Signs of a Lukewarm Pastor by Craig Groeschel

Give some consideration to what Craig Groeschel, in his blog calls Signs of a Lukewarm Pastor:

A lukewarm pastor:

• Prays as much, or more, publicly than privately.

• Is almost exclusively dependent on others’ sermons to preach than directly hearing from God.

• Cares more about his church than The Church.

• Preaches about evangelism but doesn’t practice evangelism privately.

• Tolerates and rationalizes unconfessed sin.

• Preaches for the approval of people rather than the approval of God.

• Is overly sensitive to criticism.

• Harbors bitterness and unforgiveness.

• Reads the Bible to prepare sermons but not for personal devotion to God.

• Is jealous or critical of someone else that God is blessing.

What a list. Without question, there are a couple here that will convict even the best of Christians. Yet, it’s important for us as leaders to do inventories such as this in order to determine our “heat level”. Are we lukewarm? The Book of Revelation speaks to that quite clearly. We do not want God to spew us out!! Let’s work to be red hot in our relationship to Jesus and in our effectiveness in ministry.

Any thoughts? Feedback?

DMB & Tribes

I remember the moment so clearly. Years ago I was sitting in a car with a buddy of mine from Canada. We had just come from lunch and he wanted to play me a song on his car CD player.  It felt like I was in the Brady Bunch…just listening to the newest tunes on Greg Brady’s record player. My buddy said, “You’ve got to hear this band.” What proceeded out of the speaker system captured me.  It was a song by an eclectic, self-named group:  Dave Matthews Band. I had never heard of them before and certainly had never heard a rock band use violins and woodwinds. It was magical.  I never forgot the moment. It was the start of my journey in the DMB tribe.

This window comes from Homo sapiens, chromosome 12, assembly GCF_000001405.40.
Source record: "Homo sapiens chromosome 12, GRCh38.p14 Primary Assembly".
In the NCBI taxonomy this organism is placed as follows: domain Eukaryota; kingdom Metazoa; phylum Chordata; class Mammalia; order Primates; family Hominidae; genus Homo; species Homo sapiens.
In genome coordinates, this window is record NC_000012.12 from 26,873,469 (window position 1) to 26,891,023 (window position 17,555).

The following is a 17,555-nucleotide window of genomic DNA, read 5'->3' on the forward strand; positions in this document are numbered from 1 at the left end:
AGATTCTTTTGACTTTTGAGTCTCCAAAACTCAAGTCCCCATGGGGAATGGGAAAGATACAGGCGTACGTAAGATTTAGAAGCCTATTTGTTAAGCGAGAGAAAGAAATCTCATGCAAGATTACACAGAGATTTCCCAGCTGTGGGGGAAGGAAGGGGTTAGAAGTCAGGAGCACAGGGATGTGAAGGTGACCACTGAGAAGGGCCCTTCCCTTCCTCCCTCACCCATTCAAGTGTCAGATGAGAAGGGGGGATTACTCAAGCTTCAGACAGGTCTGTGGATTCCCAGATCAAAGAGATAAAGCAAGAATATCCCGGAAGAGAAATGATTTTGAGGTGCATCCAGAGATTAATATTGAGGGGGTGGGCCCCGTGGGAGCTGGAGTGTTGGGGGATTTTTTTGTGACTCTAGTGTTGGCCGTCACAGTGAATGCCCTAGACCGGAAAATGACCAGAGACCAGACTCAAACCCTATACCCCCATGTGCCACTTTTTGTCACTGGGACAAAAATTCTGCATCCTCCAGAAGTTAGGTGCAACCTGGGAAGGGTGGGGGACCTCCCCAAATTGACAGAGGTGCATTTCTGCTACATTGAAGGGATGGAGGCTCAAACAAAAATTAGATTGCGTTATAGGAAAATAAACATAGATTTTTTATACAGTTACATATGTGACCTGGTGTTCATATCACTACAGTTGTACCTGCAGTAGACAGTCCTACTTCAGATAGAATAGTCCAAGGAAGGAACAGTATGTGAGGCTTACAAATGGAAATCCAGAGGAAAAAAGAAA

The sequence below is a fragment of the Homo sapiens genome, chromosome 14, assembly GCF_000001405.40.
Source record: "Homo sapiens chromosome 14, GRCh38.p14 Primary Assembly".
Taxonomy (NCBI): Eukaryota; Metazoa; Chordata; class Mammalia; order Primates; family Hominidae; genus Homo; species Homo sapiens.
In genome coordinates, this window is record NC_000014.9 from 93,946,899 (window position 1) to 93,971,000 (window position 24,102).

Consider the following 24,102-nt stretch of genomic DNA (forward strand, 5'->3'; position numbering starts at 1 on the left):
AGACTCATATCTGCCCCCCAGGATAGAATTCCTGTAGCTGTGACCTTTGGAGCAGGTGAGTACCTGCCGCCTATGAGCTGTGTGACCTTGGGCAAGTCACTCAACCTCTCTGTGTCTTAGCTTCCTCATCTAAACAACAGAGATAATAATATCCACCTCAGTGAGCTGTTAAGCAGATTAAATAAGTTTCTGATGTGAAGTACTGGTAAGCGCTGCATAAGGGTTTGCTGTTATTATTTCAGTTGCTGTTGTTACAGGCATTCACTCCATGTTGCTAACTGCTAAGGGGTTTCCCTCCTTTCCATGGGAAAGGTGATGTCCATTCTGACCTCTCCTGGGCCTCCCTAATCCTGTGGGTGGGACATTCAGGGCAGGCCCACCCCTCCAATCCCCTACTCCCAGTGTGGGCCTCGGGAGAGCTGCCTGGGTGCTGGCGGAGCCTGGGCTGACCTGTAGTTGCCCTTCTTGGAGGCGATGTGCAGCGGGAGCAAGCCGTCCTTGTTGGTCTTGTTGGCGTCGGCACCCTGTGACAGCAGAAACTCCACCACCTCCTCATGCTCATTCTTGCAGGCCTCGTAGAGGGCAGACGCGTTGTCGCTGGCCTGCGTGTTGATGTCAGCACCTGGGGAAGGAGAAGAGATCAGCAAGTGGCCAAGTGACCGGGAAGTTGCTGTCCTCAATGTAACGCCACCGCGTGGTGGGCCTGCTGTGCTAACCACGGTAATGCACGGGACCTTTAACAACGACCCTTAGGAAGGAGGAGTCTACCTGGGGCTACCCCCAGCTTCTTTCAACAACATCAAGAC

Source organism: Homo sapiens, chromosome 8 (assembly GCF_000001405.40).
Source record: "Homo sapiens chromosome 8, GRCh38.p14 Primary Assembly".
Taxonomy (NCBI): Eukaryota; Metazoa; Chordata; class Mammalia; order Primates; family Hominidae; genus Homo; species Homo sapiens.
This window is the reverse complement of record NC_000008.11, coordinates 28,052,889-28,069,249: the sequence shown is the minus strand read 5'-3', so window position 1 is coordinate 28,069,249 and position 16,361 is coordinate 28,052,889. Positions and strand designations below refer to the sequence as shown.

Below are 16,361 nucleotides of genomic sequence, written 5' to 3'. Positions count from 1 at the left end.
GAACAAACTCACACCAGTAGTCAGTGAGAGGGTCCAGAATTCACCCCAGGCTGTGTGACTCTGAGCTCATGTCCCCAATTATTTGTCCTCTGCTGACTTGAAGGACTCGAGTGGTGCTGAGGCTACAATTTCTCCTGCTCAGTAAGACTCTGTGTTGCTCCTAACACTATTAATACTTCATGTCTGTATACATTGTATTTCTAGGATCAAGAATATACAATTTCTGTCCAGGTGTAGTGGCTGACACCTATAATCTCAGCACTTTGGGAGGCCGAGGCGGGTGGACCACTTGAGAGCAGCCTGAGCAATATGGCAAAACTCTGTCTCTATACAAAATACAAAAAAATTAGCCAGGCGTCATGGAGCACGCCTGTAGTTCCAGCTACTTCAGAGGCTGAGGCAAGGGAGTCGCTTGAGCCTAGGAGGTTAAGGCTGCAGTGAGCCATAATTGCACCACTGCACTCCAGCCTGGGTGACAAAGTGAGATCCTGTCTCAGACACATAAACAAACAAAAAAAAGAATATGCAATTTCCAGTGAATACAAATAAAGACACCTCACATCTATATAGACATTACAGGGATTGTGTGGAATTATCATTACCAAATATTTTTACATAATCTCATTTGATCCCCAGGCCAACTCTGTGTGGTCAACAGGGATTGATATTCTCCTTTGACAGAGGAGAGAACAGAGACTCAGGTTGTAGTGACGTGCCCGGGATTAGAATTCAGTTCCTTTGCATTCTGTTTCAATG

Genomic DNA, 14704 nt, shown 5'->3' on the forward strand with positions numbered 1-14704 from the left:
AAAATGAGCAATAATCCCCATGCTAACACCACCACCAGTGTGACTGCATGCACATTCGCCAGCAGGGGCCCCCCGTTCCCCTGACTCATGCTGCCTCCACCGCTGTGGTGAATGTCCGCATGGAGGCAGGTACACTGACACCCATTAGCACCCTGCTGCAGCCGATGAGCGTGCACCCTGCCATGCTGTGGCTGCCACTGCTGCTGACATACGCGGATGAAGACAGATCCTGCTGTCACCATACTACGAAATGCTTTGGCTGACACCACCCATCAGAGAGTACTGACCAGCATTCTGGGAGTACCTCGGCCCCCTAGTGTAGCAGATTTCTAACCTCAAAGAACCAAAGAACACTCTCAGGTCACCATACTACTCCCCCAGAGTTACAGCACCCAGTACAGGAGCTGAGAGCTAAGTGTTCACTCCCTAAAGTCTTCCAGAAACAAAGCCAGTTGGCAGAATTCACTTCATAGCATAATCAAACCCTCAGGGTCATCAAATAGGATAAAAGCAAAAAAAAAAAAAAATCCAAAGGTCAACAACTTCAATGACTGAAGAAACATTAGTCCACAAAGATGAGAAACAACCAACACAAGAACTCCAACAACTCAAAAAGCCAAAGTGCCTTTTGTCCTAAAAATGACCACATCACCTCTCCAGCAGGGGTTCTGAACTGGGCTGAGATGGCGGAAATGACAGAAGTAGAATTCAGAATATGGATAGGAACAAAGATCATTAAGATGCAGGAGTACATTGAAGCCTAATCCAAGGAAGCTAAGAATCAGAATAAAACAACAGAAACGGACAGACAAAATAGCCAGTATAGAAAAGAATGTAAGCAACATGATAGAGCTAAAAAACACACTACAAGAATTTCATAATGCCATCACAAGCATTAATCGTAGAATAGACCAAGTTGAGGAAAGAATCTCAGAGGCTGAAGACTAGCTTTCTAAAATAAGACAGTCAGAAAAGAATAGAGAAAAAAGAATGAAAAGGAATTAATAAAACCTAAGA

Years later, my wife and I and two other couples (some of our best friends on the planet) took a long road trip to The Gorge. The Gorge is a premiere concert venue in the middle of Washington State. Each Labor Day weekend thousands of DMB followers flock to The Gorge for a weekend of music and togetherness. It was surreal. Pure devotion unlike anything I’ve ever seen in any church service (and I’ve been in quite a few of them). They didn’t have FANS they had FOLLOWERS. They were a part of the DMB Tribe – perhaps recently or perhaps since the beginning…regardless, they were followers. 

 

This morning I was sitting in my truck before grabbing some coffee and I began to read the notes on the inside artwork of a Dave Matthews Band greatest hits CD.  In it Steve Morse, a reviewer with The Boston Globe, refers to himself as a “longtime DMB believer”. A believer.  Hmmm.  Believer.  Not just a listener. Not just a fan.  This guy is a follower. And so are many thousands of others.  DMB has a Tribe of Followers.

 

How can the church learn from this?  How can we have people become interested in the claims of Christ and in His agency on this earth: the church, but then see them move closer and closer to the things of Jesus and become His followers? How do leaders create an environment in which there are seekers and followers? 

Any thoughts?  Let me know.

Don’t Be Boring

Seth Godin, in his book Tribes, implores the reader to avoid being boring. He says:

Boring ideas don’t spread. Boring organizations don’t grow.